Silicon Motion has practically become the new SandForce. Almost every tier three manufacturer (i.e. one with no controller/firmware IP or NAND fab) has released an SM2246EN based drive in the past ten months and recently Silicon Motion scored two major tier one partners (namely Micron/Crucial and SanDisk) as well. To be honest, this hasn't come as a surprise because the SM2246EN is a really solid controller with good performance and more importantly it's been mostly issue free (which is something that cannot be said about SandForce). 

Mushkin's Reactor combines the SM2246EN with Micron's latest 128Gbit 16nm MLC NAND, and this is actually the first time I've encountered a non-Micron/Crucial SSD with Micron's 16nm NAND. That really emphasizes the benefit NAND manufacturers have because Micron has been using 16nm NAND in its own SSDs for over six months now, but the company hasn't begun shipping it to others in volume until now. I suspect the volumes are still fairly low because the Reactor only comes in 1TB capacity, which is still fairly expensive and thus limits the demand to a level that is easier to manage compared to the more popular 256GB and 512GB models. I was told that 256GB and 512GB models may follow later, but as of now Mushkin will only be offering the Reactor in 1TB.

Mushkin Reactor Specifications
Capacity 1TB
Controller Silicon Motion SM2246EN
NAND Micron 128Gbit 16nm MLC
Sequential Read 560MB/s
Sequential Write 460MB/s
4KB Random Read 74K IOPS
4KB Random Write 76K IOPS
Encryption N/A
Endurance 144TB
Warranty Three years

In terms of features the Reactor is a fairly typical value drive without any special features. Neither hardware accelerated encryption nor DevSleep is supported, although the Reactor does support slumber power states for low idle power consumption. Endurance is a respectable 144TB, which translates to 131GB of writes per day for three years.

Moreover, the retail package doesn't include anything in addition to the drive itself and Mushkin offers no software/toolbox for its SSDs.

 

There are sixteen NAND packages on the PCB with eight on each side. Since we are dealing with a 128Gbit (16GB) die, that translates to four dies per package. Mushkin actually does the packaging in-house (i.e. buys NAND in wafers and then does the binning and packaging), which is why the packages lack the typical Micron logo and labels.

Test Systems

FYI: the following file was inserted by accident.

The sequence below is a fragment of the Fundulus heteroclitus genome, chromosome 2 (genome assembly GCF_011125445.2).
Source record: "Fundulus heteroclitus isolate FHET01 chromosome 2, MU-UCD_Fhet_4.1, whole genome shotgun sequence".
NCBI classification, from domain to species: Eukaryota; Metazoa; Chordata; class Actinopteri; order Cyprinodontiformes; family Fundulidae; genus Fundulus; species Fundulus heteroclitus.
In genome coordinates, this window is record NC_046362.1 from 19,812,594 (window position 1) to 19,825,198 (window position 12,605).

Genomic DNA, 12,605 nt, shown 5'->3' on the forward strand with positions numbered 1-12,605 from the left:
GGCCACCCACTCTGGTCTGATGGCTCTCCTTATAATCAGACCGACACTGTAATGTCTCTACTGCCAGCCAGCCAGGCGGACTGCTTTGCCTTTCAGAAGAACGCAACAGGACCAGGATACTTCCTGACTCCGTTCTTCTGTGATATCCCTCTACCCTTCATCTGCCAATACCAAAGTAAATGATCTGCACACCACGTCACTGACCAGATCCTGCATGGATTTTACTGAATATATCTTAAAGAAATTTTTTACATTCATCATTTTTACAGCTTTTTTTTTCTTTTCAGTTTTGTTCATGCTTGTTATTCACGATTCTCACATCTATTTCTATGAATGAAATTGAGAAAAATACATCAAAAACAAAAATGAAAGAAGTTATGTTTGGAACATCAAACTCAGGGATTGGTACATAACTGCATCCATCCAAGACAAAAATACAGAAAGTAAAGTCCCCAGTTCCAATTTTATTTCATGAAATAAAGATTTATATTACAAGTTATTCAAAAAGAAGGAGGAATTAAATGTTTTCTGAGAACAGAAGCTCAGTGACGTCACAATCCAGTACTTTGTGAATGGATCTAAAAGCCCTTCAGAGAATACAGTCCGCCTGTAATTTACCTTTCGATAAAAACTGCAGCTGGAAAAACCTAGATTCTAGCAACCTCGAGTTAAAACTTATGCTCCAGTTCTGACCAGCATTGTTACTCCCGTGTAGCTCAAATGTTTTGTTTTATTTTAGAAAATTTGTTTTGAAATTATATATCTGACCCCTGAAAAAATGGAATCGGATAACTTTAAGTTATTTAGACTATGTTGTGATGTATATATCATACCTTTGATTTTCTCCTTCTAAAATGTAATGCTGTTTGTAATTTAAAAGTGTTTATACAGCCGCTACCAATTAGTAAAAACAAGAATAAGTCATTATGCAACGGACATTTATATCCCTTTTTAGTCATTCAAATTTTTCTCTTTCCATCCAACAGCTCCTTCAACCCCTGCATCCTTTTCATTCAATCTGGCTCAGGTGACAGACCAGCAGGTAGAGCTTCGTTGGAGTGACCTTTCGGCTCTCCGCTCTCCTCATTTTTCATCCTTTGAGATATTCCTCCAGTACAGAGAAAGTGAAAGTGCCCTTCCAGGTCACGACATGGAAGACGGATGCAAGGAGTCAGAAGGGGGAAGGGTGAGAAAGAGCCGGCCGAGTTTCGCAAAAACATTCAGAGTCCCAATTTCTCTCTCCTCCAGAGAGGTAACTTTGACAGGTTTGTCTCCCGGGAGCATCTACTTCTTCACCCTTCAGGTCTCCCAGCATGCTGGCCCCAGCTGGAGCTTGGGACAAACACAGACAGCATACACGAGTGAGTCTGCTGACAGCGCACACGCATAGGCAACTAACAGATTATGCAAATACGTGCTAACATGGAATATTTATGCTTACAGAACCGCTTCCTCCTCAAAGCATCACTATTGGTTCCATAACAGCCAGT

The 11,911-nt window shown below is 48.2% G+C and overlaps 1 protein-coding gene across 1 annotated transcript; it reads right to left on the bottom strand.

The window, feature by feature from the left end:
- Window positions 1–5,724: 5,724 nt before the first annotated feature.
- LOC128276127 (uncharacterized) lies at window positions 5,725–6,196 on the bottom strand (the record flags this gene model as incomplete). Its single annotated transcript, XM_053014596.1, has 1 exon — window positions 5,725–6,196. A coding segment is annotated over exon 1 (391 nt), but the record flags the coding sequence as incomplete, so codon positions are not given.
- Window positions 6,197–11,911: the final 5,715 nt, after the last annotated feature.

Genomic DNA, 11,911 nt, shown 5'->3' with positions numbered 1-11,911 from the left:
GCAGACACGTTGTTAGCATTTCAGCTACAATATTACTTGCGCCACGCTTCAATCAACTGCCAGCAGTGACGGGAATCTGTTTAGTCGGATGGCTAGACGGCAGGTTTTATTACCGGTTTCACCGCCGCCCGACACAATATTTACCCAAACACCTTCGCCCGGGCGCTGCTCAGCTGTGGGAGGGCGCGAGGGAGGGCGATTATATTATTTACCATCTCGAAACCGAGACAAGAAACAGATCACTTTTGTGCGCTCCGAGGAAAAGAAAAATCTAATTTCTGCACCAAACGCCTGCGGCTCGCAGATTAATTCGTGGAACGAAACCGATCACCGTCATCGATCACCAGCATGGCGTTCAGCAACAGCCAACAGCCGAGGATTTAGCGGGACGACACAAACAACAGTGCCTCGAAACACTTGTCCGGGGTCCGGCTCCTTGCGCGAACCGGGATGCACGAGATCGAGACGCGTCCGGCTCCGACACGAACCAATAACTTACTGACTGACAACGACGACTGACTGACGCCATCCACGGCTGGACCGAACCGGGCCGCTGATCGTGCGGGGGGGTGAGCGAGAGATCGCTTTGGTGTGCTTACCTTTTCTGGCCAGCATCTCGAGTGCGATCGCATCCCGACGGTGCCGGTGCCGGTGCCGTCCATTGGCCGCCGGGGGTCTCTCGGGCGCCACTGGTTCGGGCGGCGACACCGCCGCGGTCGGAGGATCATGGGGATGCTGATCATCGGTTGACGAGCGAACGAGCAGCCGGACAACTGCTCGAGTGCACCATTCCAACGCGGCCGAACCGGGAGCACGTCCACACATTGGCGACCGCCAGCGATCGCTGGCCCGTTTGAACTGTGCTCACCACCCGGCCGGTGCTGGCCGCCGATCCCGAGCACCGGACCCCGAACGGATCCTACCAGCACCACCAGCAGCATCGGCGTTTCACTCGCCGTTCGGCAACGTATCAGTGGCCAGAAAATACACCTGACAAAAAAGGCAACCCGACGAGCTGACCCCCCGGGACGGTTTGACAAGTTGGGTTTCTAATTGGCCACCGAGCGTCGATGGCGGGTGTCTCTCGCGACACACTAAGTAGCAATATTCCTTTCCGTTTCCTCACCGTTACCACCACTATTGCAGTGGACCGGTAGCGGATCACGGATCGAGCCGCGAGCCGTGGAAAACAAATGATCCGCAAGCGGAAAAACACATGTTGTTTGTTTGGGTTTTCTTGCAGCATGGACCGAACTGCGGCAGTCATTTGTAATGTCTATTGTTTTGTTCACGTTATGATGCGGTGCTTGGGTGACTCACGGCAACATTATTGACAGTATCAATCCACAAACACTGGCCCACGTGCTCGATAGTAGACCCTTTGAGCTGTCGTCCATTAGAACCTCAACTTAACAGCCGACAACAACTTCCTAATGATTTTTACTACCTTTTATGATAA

For AnandTech Storage Benches, performance consistency, random and sequential performance, performance vs. transfer size, and load power consumption we use the following system:

CPU Intel Core i5-2500K running at 3.3GHz (Turbo & EIST enabled)
Motherboard ASRock Z68 Pro3
Chipset Intel Z68
Chipset Drivers Intel 9.1.1.1015 + Intel RST 10.2
Memory G.Skill RipjawsX DDR3-1600 4 x 8GB (9-9-9-24)
Video Card Palit GeForce GTX 770 JetStream 2GB GDDR5 (1150MHz core clock; 3505MHz GDDR5 effective)
Video Drivers NVIDIA GeForce 332.21 WHQL
Desktop Resolution 1920 x 1080
OS Windows 7 x64

Thanks to G.Skill for the RipjawsX 32GB DDR3 DRAM kit

For slumber power testing we used a different system:

CPU Intel Core i7-4770K running at 3.3GHz (Turbo & EIST enabled, C-states disabled)
Motherboard ASUS Z87 Deluxe (BIOS 1707)
Chipset Intel Z87
Chipset Drivers Intel 9.4.0.1026 + Intel RST 12.9
Memory Corsair Vengeance DDR3-1866 2x8GB (9-10-9-27 2T)
Graphics Intel HD Graphics 4600
Graphics Drivers 15.33.8.64.3345
Desktop Resolution 1920 x 1080
OS Windows 7 x64
Performance Consistency & TRIM Validation
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  • Shadowmaster625 - Friday, February 13, 2015 - link

    That's because SSDs are old and antiquated. NAND should be right on the DIMMs with DRAM, sharing the same bus, the same memory controller, as much of the same hardware as possbile. It should have started 3 years ago and by now we should have had 4GB DRAM + 64GB NAND DIMMs for $120 a pair and 8GB + 128GB for $200 a pair. Reply
  • akrobet - Monday, February 9, 2015 - link

    What is holding back the adoption of NVMe M.2 drives? Reply
  • AnnihilatorX - Monday, February 9, 2015 - link

    I think: Lack of Chipset support, require most recent OSes, lack of boot support, competing standards -> general consumer confusion (SATA Express vs M.2), Rarity of motherboards with M.2, cost.

    There is not one specific reason holding back, but I guess you can just say with all new tech adoption will be low at first, and this would be the explanation.
    Reply
  • galta - Monday, February 9, 2015 - link

    I boot with my Plextor M.2 Reply
  • dgingeri - Monday, February 9, 2015 - link

    The M6e doesn't do NVMe. It's AHCI, which restricts performance somewhat. Reply
  • BillyONeal - Monday, February 9, 2015 - link

    The article says that you don't think the 850 EVO is worth 60 dollars more; but in the list they're the same price. Typo? Reply
  • Kristian Vättö - Monday, February 9, 2015 - link

    Read the full sentence.

    "That said, if the prices go up to $450 again, the Reactor will become a better choice because despite the performance and features I don't find the 850 EVO to be worth $60 more."
    Reply
  • Kristian Vättö - Monday, February 9, 2015 - link

    I also edited it to be more clear now. Reply
  • BillyONeal - Monday, February 9, 2015 - link

    Makes sense. Thanks! Reply
  • Andy Chow - Monday, February 9, 2015 - link

    A 1TB drive with 144 TB endurance? No thanks! Reply

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